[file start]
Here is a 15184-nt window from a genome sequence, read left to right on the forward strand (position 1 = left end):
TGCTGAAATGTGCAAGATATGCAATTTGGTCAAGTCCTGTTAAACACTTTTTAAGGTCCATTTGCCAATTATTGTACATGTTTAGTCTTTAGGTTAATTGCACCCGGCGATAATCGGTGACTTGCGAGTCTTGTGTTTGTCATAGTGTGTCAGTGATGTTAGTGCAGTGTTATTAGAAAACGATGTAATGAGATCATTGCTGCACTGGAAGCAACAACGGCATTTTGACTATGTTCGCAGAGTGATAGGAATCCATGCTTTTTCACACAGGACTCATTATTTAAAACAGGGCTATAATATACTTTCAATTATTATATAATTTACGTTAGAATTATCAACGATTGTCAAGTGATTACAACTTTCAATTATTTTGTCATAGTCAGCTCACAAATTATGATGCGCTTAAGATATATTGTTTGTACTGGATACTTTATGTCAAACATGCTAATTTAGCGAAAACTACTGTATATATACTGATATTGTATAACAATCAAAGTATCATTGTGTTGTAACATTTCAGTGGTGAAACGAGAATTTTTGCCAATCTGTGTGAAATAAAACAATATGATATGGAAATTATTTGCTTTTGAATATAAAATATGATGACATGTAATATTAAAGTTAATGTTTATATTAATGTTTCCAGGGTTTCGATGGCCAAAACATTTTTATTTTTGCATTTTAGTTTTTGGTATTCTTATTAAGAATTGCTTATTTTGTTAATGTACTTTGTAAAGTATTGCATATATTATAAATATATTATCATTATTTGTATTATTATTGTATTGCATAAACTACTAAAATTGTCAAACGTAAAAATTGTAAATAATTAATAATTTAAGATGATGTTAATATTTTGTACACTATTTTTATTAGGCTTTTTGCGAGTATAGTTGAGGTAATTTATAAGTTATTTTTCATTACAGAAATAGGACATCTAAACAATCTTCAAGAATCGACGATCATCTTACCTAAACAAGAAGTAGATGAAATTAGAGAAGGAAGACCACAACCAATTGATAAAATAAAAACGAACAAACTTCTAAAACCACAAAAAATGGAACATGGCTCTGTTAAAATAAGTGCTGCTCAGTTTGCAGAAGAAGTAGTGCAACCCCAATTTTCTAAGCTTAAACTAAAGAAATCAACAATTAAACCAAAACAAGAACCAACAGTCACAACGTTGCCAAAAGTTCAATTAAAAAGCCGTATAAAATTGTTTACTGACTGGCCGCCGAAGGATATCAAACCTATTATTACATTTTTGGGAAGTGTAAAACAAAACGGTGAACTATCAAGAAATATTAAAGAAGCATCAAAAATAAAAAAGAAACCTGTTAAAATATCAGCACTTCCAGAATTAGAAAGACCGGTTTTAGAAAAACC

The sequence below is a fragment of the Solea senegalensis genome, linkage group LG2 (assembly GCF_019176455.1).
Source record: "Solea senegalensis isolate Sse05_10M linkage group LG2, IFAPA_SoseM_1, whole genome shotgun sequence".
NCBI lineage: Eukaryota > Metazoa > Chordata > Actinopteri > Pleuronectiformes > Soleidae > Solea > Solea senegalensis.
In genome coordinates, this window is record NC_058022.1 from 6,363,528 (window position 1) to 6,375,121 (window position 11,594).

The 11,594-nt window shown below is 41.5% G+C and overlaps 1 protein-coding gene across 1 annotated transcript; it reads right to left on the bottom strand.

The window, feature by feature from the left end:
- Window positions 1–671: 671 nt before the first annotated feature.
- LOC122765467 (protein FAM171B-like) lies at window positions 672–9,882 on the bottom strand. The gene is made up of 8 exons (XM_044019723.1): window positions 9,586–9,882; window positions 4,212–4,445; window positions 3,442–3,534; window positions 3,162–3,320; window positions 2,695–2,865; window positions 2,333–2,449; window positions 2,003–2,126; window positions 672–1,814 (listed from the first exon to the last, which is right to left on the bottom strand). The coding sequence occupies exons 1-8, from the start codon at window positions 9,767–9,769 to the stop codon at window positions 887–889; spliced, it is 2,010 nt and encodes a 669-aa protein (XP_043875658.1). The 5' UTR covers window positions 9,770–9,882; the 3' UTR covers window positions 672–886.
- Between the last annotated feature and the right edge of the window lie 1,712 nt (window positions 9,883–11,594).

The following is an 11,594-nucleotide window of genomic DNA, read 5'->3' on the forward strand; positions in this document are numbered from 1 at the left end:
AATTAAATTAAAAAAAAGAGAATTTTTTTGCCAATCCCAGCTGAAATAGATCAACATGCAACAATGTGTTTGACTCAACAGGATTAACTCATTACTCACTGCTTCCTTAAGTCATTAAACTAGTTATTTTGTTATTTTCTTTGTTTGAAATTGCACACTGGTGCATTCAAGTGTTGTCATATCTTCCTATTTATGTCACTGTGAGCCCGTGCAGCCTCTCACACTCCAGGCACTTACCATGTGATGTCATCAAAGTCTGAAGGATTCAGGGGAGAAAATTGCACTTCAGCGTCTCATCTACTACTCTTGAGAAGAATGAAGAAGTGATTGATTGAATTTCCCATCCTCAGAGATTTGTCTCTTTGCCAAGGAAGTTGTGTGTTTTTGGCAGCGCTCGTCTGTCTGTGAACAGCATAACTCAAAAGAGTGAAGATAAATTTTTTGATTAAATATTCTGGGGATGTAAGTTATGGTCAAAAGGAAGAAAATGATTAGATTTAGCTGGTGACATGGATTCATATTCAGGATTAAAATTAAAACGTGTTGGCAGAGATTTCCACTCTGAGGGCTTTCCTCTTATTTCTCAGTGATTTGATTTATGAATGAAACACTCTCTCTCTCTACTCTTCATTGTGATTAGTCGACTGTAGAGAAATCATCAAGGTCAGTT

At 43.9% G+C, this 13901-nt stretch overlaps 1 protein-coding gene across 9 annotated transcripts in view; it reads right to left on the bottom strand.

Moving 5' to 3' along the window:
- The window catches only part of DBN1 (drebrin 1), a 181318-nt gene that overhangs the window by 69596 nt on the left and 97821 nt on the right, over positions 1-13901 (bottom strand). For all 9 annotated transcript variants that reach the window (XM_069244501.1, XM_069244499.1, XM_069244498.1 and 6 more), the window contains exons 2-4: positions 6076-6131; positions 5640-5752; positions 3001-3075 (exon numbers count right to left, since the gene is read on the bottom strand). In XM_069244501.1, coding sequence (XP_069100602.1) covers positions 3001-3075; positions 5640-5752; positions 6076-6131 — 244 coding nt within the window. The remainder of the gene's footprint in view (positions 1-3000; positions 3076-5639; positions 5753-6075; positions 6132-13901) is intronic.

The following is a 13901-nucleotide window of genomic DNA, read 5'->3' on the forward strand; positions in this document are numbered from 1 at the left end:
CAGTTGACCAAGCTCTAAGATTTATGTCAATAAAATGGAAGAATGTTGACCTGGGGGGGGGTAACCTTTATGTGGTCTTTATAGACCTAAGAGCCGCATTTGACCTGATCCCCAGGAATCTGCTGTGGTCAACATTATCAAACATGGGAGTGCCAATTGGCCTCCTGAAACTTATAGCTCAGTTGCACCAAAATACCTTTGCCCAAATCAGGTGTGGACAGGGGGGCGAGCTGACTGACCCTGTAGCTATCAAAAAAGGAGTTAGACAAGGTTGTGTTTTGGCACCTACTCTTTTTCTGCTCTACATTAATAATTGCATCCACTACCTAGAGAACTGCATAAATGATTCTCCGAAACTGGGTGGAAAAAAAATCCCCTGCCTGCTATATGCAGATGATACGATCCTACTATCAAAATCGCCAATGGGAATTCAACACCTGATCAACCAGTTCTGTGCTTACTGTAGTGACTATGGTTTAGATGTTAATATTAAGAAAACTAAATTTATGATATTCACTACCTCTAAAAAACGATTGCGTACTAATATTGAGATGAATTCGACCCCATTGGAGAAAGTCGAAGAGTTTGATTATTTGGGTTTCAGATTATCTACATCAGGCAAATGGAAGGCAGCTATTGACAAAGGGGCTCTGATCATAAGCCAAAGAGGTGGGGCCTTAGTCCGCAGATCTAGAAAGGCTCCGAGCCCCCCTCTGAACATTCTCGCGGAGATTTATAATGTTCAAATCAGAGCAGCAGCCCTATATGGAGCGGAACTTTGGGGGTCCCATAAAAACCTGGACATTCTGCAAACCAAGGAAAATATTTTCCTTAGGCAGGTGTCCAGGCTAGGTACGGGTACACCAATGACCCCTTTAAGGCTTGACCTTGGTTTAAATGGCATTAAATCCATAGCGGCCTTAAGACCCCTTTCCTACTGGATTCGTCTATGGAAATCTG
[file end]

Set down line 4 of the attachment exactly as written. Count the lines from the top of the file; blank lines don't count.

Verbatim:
Source record: "Solea senegalensis isolate Sse05_10M linkage group LG2, IFAPA_SoseM_1, whole genome shotgun sequence".